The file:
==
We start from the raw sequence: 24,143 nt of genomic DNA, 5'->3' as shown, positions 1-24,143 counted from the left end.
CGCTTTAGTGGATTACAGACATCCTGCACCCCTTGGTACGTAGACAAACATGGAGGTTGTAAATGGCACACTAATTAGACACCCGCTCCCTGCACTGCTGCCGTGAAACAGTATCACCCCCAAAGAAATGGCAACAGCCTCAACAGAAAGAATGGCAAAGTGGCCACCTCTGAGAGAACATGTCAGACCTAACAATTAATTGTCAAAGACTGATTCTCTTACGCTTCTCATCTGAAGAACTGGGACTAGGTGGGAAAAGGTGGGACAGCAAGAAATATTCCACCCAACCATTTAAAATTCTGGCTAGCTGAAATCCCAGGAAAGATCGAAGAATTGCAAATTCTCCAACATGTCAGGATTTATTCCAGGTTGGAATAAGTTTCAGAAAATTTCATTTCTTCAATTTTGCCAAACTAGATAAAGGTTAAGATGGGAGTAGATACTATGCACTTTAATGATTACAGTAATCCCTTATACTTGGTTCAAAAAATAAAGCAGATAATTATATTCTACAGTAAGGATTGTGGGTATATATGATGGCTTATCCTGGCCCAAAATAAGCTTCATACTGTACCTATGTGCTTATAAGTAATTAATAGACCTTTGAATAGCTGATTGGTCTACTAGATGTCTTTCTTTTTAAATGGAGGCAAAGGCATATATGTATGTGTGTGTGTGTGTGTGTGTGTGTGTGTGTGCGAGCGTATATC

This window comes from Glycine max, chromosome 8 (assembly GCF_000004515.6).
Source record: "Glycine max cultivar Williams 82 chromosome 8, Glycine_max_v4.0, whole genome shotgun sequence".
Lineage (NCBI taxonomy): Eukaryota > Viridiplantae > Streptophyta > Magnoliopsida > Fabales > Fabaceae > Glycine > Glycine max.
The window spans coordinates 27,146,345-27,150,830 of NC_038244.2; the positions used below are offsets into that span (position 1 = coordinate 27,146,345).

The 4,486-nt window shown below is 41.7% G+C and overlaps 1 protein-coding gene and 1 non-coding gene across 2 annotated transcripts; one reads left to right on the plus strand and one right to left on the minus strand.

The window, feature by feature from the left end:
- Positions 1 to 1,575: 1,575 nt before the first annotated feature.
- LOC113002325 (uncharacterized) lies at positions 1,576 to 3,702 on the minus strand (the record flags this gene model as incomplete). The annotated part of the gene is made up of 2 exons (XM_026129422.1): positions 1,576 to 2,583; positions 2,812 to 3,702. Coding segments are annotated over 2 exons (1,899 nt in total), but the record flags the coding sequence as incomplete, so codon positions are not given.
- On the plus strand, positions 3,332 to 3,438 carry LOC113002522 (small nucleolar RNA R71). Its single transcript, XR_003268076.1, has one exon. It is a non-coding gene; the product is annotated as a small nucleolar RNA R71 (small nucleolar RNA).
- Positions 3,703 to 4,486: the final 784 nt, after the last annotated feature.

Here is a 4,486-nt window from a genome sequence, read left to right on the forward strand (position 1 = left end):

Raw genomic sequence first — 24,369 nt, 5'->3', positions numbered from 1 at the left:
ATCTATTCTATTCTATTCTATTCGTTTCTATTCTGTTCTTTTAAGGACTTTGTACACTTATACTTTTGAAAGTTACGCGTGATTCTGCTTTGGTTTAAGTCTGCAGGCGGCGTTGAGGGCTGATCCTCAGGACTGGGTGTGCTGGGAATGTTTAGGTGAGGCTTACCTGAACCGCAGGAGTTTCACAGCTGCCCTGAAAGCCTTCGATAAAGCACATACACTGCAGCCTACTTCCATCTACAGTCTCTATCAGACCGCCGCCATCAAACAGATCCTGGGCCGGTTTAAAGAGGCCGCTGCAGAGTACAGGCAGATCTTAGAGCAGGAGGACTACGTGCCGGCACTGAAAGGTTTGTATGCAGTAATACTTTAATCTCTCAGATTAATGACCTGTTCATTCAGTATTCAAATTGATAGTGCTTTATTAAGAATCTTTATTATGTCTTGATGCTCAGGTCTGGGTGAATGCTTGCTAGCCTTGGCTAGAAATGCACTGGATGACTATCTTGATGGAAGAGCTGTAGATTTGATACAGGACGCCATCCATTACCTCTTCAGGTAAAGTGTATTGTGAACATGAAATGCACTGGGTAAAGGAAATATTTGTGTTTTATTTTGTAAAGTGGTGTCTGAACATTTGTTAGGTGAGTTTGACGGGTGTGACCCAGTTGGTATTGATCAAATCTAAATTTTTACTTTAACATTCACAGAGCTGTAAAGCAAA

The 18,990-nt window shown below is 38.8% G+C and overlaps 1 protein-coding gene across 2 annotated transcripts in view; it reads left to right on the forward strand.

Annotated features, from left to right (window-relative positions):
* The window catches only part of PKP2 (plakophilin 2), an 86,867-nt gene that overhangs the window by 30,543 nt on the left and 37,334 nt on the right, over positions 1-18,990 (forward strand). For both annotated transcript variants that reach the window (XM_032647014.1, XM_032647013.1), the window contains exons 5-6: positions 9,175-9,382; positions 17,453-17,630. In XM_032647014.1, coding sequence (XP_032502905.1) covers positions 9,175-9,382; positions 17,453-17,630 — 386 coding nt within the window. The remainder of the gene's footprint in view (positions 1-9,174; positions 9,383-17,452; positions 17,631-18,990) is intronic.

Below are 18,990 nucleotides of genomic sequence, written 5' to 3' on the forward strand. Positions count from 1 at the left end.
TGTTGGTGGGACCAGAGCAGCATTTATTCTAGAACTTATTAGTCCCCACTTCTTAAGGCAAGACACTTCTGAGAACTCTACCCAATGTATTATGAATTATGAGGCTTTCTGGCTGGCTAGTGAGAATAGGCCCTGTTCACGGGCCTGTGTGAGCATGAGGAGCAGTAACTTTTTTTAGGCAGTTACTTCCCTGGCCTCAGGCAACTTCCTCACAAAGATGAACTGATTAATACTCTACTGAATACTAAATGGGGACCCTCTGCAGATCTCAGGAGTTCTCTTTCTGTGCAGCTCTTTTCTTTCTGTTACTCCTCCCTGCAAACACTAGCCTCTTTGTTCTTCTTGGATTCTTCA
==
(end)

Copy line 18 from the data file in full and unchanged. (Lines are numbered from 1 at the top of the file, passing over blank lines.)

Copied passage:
* The window catches only part of PKP2 (plakophilin 2), an 86,867-nt gene that overhangs the window by 30,543 nt on the left and 37,334 nt on the right, over positions 1-18,990 (forward strand). For both annotated transcript variants that reach the window (XM_032647014.1, XM_032647013.1), the window contains exons 5-6: positions 9,175-9,382; positions 17,453-17,630. In XM_032647014.1, coding sequence (XP_032502905.1) covers positions 9,175-9,382; positions 17,453-17,630 — 386 coding nt within the window. The remainder of the gene's footprint in view (positions 1-9,174; positions 9,383-17,452; positions 17,631-18,990) is intronic.